We see numerous requests for guides on sending emails with some popular frameworks and libraries using an SMTP server, so we are launching a series of “how to” posts aimed at helping you painlessly configure the mail function in your application.
Today we are starting with PHP, one of the most popular web development languages.
There are two basic ways of sending emails with PHP: a built-in mail function and external mail packages.
PHP’s built-in mail function () is very simple, but it provides limited functionality for sending emails. You won’t be able to add attachments to your email, and building a beautiful HTML template with embedded images will be a tricky task as well.
The other side of the PHP mail function () is that the email is sent from your web server, which may cause issues with deliverability due to security concerns such as suspicion of spam and blacklisting. The best way to overcome this problem is sending messages via an SMTP server, however, this functionality is limited as well. PHP mail() does not usually allow you to use the external SMTP server and it does not support SMTP authentication.
Here’s what you can do with PHP’s built-in mail function():
It is suitable for simple, mostly text-based notifications in your local environment. If you need to communicate with your app’s users, it is better to install an external mailer package.
If you are still committed to the PHP built-in mail function() and are ready to accept the challenge, let’s take a look at the basic code and its main parameters.
The PHP mail syntax is pretty simple:
It uses the following parameters:
Note that headers are optional, except for the “from” header: it must be specified, otherwise, you will receive an error message like Warning: mail(): “sendmail_from” not set in php.ini or custom “From:” header missing.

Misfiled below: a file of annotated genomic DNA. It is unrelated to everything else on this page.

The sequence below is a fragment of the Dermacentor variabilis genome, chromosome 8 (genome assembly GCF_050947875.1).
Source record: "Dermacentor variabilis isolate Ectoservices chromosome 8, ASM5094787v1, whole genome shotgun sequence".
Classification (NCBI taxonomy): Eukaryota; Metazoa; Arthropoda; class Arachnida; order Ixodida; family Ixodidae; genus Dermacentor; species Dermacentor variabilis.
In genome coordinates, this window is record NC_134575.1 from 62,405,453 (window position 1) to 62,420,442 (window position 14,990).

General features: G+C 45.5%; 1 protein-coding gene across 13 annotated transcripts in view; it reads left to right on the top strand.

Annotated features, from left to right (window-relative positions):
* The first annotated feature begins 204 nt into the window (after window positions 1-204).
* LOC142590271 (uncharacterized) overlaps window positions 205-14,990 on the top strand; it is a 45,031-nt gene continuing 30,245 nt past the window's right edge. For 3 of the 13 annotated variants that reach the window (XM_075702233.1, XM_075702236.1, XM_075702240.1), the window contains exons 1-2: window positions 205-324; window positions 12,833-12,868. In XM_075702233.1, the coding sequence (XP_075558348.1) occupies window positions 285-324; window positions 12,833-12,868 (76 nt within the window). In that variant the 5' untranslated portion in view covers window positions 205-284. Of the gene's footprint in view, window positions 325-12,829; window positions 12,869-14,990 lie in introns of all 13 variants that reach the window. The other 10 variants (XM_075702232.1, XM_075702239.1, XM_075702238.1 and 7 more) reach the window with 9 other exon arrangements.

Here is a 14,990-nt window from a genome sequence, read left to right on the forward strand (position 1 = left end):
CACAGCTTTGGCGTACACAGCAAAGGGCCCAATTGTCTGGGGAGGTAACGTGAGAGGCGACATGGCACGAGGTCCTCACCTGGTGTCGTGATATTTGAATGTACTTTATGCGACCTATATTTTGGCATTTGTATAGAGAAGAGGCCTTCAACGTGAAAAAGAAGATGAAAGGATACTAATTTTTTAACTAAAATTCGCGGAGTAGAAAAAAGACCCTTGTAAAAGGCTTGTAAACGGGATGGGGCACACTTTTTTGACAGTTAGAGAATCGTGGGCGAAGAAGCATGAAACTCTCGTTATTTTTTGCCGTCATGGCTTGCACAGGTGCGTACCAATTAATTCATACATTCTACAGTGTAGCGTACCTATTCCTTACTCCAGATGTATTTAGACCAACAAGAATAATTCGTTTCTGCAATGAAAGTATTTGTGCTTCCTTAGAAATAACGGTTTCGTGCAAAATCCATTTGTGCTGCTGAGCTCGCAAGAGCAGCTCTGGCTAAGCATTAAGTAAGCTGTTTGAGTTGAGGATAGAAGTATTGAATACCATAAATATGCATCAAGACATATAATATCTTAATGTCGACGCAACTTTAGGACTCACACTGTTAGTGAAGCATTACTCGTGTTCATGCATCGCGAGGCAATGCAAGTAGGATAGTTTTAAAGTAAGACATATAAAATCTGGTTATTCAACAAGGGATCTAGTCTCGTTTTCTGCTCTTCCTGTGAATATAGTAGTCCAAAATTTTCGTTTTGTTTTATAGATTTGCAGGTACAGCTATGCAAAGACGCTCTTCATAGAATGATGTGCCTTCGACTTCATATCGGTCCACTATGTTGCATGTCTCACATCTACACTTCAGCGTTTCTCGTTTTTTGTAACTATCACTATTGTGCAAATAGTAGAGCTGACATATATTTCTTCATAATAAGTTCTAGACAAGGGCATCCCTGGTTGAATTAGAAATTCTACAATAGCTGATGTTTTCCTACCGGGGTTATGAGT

You can use additional headers to change the mail “From” address and set the “Reply to” address.
For more details and additional parameters, refer to the PHP documentation.
The body of the message can be written in HTML. However, as we’ve mentioned above, it should be simple. In the PHP mail function(), the HTML part will look like this:
$message = '
<title>Review Request Reminder</title>
<p>Here are the cases requiring your review in December:</p>
<th>Case title</th><th>Category</th><th>Status</th><th>Due date</th>
It’s important to remember that to send HTML mail, you need to set the Content-type header:
$headers = 'MIME-Version: 1.0';
$headers = 'Content-type: text/html; charset=iso-8859-1';
Where do I specify the SMTP settings? This is a fair question. Go to the PHP installation folder and configure them in the “php.ini” file. But this will only work for localhost or Xmapp like solutions because as we have already mentioned, PHP mail function does not support SMTP authentication and doesn’t allow sending messages via external servers.
There are some other, rather haphazard options but we won’t promote them here. Alternatively, we recommend using external PHP mail packages for sending emails via an external SMTP server.
Better yet, you can use Mailtrap Email Delivery and we’ll provide all the necessary SMTP settings for you. You just need to copy-paste the SMTP settings, verify your domain, and start sending.
To learn about sending multiple emails, PHP mailing packages and PHP Mailer head to our tutorial about how to send mail in PHP on Mailtrap’s Blog.